Stoic and tolerance as closely related subjects? It didn't compute at first, because 'tolerance' as a word, has picked up some specific connotations. Tolerance of other's beliefs. Tolerance of other's actions. It has the obvious overtones of condescension. 'We are tolerant' means 'we allow' which assumes (at a level so deep that we don't even have to question it) where the power lies. It is one of the fuzzy lies, something the uber-powerful mouth to convince themselves that they are good and the world is equal. It drips with the inherent rights of the powerful. And those who use it most, who insist on it, would never admit this.
There's also the logical hole that if you try to set up a creed that all beliefs have equal value, that creed in and of itself becomes the ultimate value and is its own contradiction.
Because of these two things, tolerance has, in common parlance been associated with one-way interactions (what I say is free speech and should be tolerated, if you disagree you are oppressing me) fuzzy-headed activism and whining.
Doesn't mean this is what tolerance is, this is how I assess the people who I have heard use the word like a weapon.
Stoicism, on the other hand, is a philosophical approach based on accepting life as it is, with all the hardship and suffering inherent in that. Dealing with truth even when unpleasant. Because of the kind of people I see associated with stoicism and tolerance, it didn't compute. Not at first.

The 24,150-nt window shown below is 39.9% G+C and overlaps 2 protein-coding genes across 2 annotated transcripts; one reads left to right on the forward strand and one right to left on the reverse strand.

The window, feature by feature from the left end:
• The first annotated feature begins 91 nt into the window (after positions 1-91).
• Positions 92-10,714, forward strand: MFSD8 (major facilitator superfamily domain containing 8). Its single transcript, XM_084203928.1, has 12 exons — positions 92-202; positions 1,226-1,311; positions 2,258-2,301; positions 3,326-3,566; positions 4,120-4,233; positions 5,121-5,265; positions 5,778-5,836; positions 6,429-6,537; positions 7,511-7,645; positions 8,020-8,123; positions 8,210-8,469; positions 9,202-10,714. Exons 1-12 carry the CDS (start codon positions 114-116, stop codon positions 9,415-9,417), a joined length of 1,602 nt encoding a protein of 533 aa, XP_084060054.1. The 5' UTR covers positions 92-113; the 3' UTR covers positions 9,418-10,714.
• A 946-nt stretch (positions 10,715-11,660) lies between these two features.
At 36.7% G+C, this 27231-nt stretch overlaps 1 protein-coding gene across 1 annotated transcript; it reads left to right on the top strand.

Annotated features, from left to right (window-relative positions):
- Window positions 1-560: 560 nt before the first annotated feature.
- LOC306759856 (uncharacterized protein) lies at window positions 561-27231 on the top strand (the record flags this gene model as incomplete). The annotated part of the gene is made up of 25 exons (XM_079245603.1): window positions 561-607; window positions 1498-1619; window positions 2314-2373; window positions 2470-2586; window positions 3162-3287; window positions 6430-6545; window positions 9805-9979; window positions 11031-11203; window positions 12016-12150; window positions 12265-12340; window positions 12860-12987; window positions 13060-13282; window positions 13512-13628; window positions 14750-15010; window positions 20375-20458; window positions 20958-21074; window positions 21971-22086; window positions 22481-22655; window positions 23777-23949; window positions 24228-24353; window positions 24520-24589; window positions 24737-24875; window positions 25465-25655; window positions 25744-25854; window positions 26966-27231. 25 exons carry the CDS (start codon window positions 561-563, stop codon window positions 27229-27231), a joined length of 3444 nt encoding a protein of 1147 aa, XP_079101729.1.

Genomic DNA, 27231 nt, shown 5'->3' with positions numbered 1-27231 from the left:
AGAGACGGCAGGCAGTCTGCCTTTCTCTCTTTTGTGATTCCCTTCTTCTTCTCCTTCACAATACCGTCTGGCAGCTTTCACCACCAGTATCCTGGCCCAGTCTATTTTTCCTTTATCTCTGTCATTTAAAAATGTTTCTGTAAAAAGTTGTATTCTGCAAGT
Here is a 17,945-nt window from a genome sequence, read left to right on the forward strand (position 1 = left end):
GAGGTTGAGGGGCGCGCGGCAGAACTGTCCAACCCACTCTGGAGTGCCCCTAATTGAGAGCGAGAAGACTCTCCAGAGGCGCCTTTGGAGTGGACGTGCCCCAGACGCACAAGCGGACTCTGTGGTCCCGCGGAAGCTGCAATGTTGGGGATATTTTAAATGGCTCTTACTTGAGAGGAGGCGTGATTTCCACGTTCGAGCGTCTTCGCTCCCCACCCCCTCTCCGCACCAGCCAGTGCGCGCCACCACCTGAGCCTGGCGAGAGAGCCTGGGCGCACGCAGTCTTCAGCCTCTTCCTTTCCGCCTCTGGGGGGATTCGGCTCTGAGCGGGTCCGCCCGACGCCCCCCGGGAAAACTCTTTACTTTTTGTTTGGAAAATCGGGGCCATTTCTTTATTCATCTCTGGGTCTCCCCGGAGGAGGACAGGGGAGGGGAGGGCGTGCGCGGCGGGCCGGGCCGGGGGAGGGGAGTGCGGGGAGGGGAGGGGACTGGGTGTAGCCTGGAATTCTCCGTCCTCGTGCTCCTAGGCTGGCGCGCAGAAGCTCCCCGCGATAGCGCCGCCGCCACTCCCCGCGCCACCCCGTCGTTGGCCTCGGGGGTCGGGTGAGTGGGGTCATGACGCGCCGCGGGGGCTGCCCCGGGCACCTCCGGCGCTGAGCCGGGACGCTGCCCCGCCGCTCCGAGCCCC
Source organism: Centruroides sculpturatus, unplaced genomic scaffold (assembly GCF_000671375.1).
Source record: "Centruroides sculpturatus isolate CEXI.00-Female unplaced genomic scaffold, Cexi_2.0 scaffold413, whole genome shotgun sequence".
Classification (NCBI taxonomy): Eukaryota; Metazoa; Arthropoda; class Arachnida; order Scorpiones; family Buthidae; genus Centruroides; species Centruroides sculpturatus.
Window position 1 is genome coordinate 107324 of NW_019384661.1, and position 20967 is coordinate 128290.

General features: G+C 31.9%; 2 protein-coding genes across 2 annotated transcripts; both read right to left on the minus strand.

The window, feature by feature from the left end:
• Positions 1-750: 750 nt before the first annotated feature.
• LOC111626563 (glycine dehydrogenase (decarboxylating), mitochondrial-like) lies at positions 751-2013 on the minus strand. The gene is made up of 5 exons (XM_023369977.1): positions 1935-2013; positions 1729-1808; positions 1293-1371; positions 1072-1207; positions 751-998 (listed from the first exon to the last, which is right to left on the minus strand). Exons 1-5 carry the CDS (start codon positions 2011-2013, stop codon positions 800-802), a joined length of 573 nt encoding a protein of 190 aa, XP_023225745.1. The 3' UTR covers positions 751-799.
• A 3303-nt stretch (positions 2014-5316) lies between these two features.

But when Mike thoughtfully stumbled over the word choice, things clicked. Stoicism is tolerance. Tolerance of pain, tolerance of disagreement. Tolerance and understanding that all of us will be wrong and tolerance of the pain of admitting when it is us. In the instant he was talking about (the ability to go into a nasty, damp moldy crawlspace with rat poison and Black Widow spiders to get a job done without complaining or stalling or whining) stoicism and tolerance were perfectly in alignment.
Not that different at all. Maybe the same, as long as truth rather than comfort is the cardinal value.
The second example was a perfect example of Conflict Communications principles as well as the difficulty. One of the students from the seminar Saturday has had problems with her boss. They are both highly intelligent and highly competitive people and have a history of blocking each other and cross-talking.
She had an issue and decided just to solve the problem, not to engage in the social dynamics we call the monkey games. The second she made that decision, a part of her brain started arguing, telling her how much status and power she would lose if she didn't get her way...
"Do I want to get my way?" she asked herself, "Or do I want to win?"
She made the decision and got exactly what she wanted with no resistance and even an unaccustomed "Thanks" from the boss. But even then, her limbic system kept trying to tell her that she had lost something, lost some status. Even though everyone saw a win, even though things improved and even though, since she was the one able to alter a pattern to make things better, she clearly showed her leadership. The monkey hates change, including improvement.
That was a subtle distinction, though- get your way or win. Not as much the same thing as we might think.